Included in those demands is the condition that the debt ceiling be raised high enough to get the government through (on its current level of addictive spending) the next election, thus allowing the current party in power to not be taken to task over yet another debt limit increase. Few other circumstances than this one demonstrate how much of a political football this entire issue has become. Rather than reducing spending and governing properly, these politicians are (surprise, surprise) doing whatever is necessary to save face and retain power.
With such fraudulent motives exposed for what they truly are, it then becomes a concern to think that supposed solutions being touted as legitimate and necessary are being treated as if they would actually be effective. The balanced budget amendment, regarded highly by so many conservative congressmen, and touted so frequently as the only true “fiscal straightjacket” we can put on Congress, is itself a political football—a superficial attempt to restrain spending that includes within its very text numerous exemptions and loopholes. For reasons listed here, this is not just an ineffective idea; it’s a bad one.
If the Constitution itself is disregarded and disobeyed in countless and repeated situations, then why would any sane person think that an amendment to that document—especially one with an instruction manual on how to circumvent its supposed restrictions—would achieve a different outcome? What has the Constitution forbidden up until this time that has led Congress to restrain itself, because that document denies them the authority?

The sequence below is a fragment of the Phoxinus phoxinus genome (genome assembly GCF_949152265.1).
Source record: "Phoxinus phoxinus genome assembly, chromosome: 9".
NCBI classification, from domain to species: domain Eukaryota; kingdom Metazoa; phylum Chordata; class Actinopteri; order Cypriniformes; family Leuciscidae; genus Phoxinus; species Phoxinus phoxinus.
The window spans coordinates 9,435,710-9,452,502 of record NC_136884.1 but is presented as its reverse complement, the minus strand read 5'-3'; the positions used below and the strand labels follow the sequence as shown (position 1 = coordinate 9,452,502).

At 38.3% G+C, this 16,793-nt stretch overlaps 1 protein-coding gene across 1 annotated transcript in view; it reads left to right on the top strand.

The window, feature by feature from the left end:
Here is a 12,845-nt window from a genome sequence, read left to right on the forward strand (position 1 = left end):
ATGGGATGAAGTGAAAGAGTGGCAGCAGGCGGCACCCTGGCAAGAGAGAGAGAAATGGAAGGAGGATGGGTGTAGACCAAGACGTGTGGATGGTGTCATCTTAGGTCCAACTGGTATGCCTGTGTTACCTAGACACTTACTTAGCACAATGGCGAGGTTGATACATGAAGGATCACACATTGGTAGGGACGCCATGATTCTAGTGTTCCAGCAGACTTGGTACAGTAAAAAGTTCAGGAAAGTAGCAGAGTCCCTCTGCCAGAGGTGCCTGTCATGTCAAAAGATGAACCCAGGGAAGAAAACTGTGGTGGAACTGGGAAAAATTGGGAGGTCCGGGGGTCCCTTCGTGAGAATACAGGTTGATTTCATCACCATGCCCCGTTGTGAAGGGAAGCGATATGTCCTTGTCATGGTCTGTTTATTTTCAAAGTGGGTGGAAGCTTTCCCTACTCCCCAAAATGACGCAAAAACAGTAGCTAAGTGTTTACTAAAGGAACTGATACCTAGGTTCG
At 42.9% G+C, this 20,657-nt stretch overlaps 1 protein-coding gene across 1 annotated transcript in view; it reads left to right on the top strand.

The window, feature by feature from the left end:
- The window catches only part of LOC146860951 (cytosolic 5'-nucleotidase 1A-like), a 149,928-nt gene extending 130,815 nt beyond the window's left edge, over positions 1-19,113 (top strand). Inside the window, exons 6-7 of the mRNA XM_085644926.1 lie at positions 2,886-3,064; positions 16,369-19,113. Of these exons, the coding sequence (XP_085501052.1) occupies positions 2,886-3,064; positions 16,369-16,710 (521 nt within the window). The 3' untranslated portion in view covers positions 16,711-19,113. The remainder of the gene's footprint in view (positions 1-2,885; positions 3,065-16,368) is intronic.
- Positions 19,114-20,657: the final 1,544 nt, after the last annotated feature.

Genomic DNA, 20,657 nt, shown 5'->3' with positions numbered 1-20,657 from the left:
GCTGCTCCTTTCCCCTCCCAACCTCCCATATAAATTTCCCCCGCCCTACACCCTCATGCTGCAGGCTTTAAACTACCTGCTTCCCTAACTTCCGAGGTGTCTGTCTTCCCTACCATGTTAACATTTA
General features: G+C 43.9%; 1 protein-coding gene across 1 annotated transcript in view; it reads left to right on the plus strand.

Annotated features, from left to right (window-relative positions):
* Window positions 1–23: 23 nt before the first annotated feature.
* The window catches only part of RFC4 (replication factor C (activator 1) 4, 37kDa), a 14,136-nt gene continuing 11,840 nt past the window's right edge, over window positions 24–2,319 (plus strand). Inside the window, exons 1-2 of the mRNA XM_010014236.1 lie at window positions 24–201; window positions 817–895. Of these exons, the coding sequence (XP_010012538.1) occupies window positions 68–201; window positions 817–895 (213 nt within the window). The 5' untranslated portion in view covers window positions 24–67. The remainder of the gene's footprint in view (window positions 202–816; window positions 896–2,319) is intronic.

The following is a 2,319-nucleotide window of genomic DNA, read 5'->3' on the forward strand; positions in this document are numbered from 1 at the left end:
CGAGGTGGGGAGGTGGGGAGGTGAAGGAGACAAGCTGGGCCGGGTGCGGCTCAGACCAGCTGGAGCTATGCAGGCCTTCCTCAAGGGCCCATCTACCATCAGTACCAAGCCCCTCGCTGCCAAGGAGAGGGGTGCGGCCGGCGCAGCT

The way out of this mess is not to impose fictional restraints, nor to increase the burden of debt on our posterity, nor to increase taxes. The exact wrong thing to do is to justify, provide for, or in any way support the current level of government spending or anything close to it. The correct thing to do—the only correct thing to do— is to dramatically, quickly, and stubbornly reduce spending across the board. Rather than tying spending to GDP or any other artificial metric, spending should properly be tied to constitutional authority; if Congress is duly empowered to do something, and that thing is at the time both necessary and proper, then by all means, do it, and provide funds for it. Anything else whatsoever—social security, NASA, foreign aid, military adventurism, bailouts, education, medical research, and a host of other monetary commitments we now have but that should be eliminated—must be denied and defunded.
Balancing the budget is to properly be done by constitutional restraint, absolutely. But that restraint is not some percentage of the whole economy, but rather the very delegated powers Congress has been given, and the areas over which such powers relate. As such, and given Congress’ extreme and long-standing deviation from that standard, our current fiscal problems would be properly remedied by generating the political will necessary to drastically reduce spending—and killing Washington’s sacred cows.
Any other attempt—even if sincere—falls short of what this country needs. Our economy is being driven off of a cliff at an alarming speed. Corrective action entails slamming on the breaks and throwing the car into reverse—not simply slowing the car down while maintaining the same course.